Under Israeli law, the President, who is the head of state, but not the head of government, selects the party he views as most likely to be able to form a new government to make the initial attempt at putting together a ruling coalition. If a coalition is successfully formed, the head of the lead party in that coalition becomes the new Prime Minster.

This possible astonishing turnabout might prove particularly embarrassing for the Mainstream Media Elites in the United States and Israel, who even before Israel's election this past Tuesday, March 28, had trumpeted an impending victory of historic proportions for the new Kadima Party, formed by Prime Minister Ariel Sharon prior to his stroke. This was to be the political vindication for Sharon's policy of unilateral disengagement from the Palestinians, the policy that led to the mass expulsion of Jews from the Gaza Strip and the destruction of the decades-old Jewish settlements there. It also was supposed to mark the emergence for the first time in Israeli history of a non-ideological centrist party, as proclaimed just prior to the election by Kadima's Meir Sheetrit.

President Katsav may still select Kadima's Olmert to try to form a government, since it won more Knesset seats than any other party. Indeed, Labor's chances of being selected to form a government declined on Sunday, despite the NU-NRP endorsement, when the Cental Electoral Commission, citing wrongful disqualification of some hundreds of votes for an Arab party, took one Knesset seat from Labor and awarded it to the Arab party, reducing Labor's total to 19 mandates. Nonetheless, some of the bloom has definitely faded on the Kadima rose, which has suffered a decline from projections of 40 or more Knesset seats, back in January following Sharon's stroke, to only 29 seats based on the final election results.

Moreover, the very public airings of ill-will between Kadima and Labor call into question whether Kadima's Olmert, if selected to form a coalition, would be successful. If President Katsav believes that to be the case, or if he selects Olmert, and Olmert is unable to form a coalition, the next Prime Minister of Israel may indeed be Labor's Amir Peretz.

Should this surprising possibility actually occur, remember that you read about it first on The Hedgehog Blog.

Saturday, April 01, 2006

Illegal Immigration: There Is No Public Consensus On Reform

I continue to be amazed at the yawning gap between what Americans really think about illegal immigration and what the extremes - both liberal and conservative-- seem to think. What is even more amazing is that some conservatives (Laura Ingraham, Sean Hannity) continue to claim, loudly, that their voice is the one Congress and President Bush should listen to, and that they are the ones who really know what "The American People" think.

Nonsense. Look at these polling data from the Pew Research Center. As the graph at left shows, Republicans of all stripes are divided -- even fractionalized-- on the issue. Remarkably, 42%, a plurality-- and almost a majority-- of Republicans think illegals should be given some kind of temporary status. Conservative Republicans are more in favor of temporary status, with 46% in that category-- more than any other subset of the party.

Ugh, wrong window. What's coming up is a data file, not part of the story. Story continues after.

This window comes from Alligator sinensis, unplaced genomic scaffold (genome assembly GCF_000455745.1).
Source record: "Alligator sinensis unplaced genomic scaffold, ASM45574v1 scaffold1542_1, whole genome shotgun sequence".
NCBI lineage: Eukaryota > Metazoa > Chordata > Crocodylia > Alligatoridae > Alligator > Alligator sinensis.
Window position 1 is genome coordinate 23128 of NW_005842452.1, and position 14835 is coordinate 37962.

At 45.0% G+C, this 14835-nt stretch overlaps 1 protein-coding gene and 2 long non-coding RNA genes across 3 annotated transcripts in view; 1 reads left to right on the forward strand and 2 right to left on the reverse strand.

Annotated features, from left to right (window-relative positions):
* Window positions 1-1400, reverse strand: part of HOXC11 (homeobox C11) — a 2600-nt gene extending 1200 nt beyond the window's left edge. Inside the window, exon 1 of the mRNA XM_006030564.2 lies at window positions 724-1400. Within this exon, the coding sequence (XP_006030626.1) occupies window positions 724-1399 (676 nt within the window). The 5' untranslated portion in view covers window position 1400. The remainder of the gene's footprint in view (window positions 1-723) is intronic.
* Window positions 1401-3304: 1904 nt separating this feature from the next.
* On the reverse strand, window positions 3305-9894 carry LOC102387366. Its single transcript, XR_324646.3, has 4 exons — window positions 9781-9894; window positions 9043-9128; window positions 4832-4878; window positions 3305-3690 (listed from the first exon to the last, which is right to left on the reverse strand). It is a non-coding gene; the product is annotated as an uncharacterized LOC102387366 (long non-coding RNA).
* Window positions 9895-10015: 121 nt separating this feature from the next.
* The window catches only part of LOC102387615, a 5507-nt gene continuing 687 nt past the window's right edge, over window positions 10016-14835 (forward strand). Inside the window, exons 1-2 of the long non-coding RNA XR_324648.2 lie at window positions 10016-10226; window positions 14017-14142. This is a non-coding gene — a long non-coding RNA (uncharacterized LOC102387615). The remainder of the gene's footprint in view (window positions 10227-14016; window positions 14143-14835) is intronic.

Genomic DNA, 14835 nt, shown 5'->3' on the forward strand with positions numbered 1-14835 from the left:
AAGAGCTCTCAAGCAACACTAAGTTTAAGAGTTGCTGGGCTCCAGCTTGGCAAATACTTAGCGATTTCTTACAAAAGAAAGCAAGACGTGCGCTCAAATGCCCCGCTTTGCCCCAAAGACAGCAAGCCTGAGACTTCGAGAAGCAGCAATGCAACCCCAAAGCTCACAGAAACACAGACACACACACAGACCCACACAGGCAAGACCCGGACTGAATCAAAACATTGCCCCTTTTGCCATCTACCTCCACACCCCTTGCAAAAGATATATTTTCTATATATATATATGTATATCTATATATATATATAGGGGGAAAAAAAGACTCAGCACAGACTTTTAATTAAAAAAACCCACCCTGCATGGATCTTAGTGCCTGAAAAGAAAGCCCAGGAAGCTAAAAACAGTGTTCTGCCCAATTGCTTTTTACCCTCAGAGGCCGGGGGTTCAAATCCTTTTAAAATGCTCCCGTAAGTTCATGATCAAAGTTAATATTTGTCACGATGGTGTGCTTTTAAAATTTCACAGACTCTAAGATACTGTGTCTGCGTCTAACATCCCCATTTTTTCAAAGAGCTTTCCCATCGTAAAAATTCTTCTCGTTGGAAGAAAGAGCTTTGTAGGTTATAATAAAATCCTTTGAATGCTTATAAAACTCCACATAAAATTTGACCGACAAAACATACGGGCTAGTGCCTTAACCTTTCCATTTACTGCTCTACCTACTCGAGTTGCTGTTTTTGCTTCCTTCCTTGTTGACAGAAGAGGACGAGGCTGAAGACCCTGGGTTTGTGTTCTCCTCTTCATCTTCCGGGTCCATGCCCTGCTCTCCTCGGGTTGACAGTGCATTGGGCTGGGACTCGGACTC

There is much to say about these numbers, but perhaps their most important message is that the immigration issue is politically complex and there is no clear consensus about the proper approach. Those conservatives who predict that if guest worker-type legislation is enacted, many conservatives will stay home on election day, should re-think their position. Do they really want to hand Congress over to to the Democrats because Congress did not cater to the views of 28% of Republicans on this issue?

Democracy is messy. Clear-cut black and white solutions, although often preferable, are rare. Sometimes creativity and compromise are necessary. These are uncomfortable truths.

I'm a Reagan Republican. I believe Reagan understood those truths, and that his life showed he accepted the principle of compromise when he did not have a majority behind him on a given issue. Those who consider Reagan their model in such matters should ask themselves honestly what he would do in these circumstances. Would not the man who spoke of the "city shining on the hill" also want to find a way to allow hard-working people who want to come to this country and are willing to earn their citizenship to do so? Would he not approve of a requirement that the illegal immigrants among those people admit their wrongdoing, pay a fine, pay back taxes, and go to the back of the line for citizenship?

I think he would. His was not an angry, strident voice, like those we are hearing on the radio now (and reading on the blogosphere) on this issue. Reagan had a sunny, optimistic voice. Let's listen to it now.

UPDATE: George F. Will wrote persuasively Thursday about this issue, from a conservative standpoint:

[C]onservatives should favor reducing illegality by putting illegal
immigrants on a path out of society's crevices and into citizenship by paying
fines and back taxes and learning English. Faux conservatives absurdly call this
price tag on legal status "amnesty." Actually, it would prevent the emergence of
a sullen, simmering subculture of the permanently marginalized, akin to the Arab
ghettos in France. The House-passed bill, making it a felony to be in the
country illegally, would make 11 million people permanently ineligible for legal
status. To what end?

Indeed. Read the whole thing. Also read Jack Kelly's piece today, which is right on the money.

UPDATE 2: Here's an interesting take on the rule of law and immigration.